Death toll tops 1000 in regime's assault on Syria's Ghouta: monitor


Almost 400,000 people have been trapped in Eastern Ghouta since 2013 when insurgents first took over control and the government began its offensive to oust the rebels.

At least 976 civilians, including 208 children, have been killed in Eastern Ghouta since February 18, when al-Assad's forces started a major offensive against rebel-held areas there, according to the Observatory.

The two largest groups are Jaish al-Islam and its rival Faylaq al-Rahman.

The government-controlled Syrian Central Military Media said troops reached the centre of the town of Misraba, adding that opposition fighters are crumbling amid the offensive.

Late on Friday, a small number of fighters and their families from the former al Qaeda affiliate previously known as the Nusra Front left eastern Ghouta under such a deal.

A charity called for desperately needed medical supplies to be allowed into the enclave, where exhausted doctors and nurses have been struggling to treat hundreds of wounded with very little equipment.

Taking advantage of the relative quiet, 13 trucks loaded with 2,400 food parcels entered Eastern Ghouta on Friday morning, the International Committee of the Red Cross said.

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The aid was delivered as helicopters hovered overhead and warplanes targeted areas outside Douma, according to an AFP correspondent.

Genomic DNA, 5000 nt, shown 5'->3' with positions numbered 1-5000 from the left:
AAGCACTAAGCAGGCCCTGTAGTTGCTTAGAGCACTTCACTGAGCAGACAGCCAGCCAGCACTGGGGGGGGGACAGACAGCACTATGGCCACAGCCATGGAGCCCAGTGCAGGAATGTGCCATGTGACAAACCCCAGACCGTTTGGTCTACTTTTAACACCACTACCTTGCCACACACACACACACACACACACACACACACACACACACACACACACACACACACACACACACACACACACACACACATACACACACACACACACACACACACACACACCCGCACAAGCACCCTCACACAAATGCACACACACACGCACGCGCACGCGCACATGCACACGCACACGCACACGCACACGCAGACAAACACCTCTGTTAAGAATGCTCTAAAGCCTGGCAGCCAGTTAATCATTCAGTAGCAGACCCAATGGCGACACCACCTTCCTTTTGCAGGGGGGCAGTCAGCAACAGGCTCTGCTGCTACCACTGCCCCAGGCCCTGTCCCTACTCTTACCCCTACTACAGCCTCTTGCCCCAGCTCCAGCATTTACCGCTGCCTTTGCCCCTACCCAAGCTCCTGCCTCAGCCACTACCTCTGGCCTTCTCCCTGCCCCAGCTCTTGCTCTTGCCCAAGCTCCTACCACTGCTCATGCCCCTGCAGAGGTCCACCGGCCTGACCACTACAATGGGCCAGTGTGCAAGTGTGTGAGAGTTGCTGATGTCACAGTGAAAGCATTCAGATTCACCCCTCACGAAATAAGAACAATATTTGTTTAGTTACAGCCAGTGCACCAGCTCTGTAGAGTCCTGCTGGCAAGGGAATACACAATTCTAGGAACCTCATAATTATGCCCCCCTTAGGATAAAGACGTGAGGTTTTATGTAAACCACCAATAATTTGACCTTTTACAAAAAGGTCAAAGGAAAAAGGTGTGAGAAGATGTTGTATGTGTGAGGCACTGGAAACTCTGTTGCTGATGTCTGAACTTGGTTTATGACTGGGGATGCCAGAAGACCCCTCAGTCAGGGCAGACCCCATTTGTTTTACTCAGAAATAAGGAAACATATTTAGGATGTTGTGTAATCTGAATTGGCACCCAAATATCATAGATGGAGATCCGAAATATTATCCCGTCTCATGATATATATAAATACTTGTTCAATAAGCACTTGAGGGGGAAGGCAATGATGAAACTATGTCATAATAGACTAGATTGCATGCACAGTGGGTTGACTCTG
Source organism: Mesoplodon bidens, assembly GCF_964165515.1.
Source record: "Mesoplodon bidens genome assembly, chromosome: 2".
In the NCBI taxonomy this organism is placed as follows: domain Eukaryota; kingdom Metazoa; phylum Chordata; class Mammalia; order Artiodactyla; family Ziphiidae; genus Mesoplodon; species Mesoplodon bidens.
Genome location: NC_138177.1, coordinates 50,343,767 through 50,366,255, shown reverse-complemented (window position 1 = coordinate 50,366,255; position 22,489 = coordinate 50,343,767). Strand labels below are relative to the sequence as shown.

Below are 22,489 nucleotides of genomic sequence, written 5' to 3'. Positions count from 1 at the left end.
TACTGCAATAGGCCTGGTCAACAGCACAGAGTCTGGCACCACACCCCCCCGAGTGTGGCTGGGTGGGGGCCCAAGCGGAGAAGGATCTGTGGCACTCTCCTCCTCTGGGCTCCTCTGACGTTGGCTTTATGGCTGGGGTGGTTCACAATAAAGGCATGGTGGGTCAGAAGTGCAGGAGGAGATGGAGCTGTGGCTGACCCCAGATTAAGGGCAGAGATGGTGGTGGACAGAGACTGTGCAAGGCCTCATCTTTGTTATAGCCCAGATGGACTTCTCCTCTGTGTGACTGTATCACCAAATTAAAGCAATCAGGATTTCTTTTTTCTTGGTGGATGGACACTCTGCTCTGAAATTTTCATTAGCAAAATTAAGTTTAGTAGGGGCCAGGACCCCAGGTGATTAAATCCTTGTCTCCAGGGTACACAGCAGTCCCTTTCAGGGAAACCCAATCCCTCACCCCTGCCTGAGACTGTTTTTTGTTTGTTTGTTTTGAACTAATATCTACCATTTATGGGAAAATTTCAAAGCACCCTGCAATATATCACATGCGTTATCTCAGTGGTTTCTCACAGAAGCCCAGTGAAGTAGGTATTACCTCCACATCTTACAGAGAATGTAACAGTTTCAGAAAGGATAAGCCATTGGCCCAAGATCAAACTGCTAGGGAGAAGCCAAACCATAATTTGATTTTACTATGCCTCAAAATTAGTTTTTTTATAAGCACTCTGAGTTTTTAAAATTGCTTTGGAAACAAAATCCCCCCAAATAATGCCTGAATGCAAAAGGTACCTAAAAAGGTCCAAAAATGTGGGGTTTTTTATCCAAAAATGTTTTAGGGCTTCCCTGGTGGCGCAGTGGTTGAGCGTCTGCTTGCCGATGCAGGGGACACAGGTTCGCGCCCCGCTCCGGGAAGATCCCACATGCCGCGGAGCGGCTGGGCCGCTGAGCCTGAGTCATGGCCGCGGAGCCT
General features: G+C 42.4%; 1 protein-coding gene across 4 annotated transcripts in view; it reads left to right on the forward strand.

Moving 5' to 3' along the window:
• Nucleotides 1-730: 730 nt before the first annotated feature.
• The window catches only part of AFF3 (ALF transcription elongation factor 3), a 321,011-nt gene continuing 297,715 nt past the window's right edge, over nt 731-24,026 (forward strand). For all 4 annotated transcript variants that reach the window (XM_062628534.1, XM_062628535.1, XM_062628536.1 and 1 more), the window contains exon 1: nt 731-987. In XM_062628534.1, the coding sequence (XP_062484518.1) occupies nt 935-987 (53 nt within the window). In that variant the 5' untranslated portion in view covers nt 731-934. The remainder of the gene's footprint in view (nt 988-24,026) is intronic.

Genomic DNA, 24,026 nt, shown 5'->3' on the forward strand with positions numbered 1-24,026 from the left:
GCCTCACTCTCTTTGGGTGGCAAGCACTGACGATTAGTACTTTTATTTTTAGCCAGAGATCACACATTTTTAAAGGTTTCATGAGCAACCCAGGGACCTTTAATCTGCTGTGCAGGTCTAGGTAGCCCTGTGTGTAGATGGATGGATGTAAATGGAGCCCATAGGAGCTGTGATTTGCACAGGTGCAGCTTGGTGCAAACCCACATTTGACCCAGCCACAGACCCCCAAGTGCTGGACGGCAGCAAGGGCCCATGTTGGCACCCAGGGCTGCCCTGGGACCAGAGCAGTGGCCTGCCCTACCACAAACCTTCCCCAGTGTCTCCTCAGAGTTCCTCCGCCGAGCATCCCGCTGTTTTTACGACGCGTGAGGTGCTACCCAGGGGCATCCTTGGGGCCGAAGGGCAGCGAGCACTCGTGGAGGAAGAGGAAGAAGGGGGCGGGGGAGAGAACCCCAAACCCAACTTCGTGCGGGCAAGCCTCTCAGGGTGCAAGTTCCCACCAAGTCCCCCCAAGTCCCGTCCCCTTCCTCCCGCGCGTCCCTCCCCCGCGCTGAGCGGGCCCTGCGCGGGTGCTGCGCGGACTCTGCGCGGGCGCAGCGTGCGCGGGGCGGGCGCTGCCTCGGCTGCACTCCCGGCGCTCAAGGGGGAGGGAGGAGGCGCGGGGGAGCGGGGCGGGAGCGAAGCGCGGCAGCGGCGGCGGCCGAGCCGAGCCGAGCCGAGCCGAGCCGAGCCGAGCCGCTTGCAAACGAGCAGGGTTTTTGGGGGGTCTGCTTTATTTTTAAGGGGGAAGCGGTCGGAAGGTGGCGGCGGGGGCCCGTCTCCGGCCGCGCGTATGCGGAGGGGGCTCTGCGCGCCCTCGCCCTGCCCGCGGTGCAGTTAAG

In the face of the government's Russian-backed onslaught, Ghouta's main rebel groups had so far rejected Moscow-brokered offers to evacuate civilians or any of their own fighters.

The military gains have caused wide-scale internal displacement as civilians flee government advances toward areas in the territory still held by the rebels.

The violence has continued despite a United Nations security council resolution demanding a 30-day ceasefire and the delivery of humanitarian aid "without delay". The channel has been reporting since last week that rebels have prevented civilians from leaving.

A tribal leader said more than 300 civilians from the areas of Kafr Batna, Saqba and Hammuriyeh wanted to leave.

But the government of President Bashar al-Assad has vowed to continue military operations, as it regards nearly all rebel groups as terrorists.

Turkey-led rebels have been pressing an assault on the Kurdish enclave of Afrin since January 20.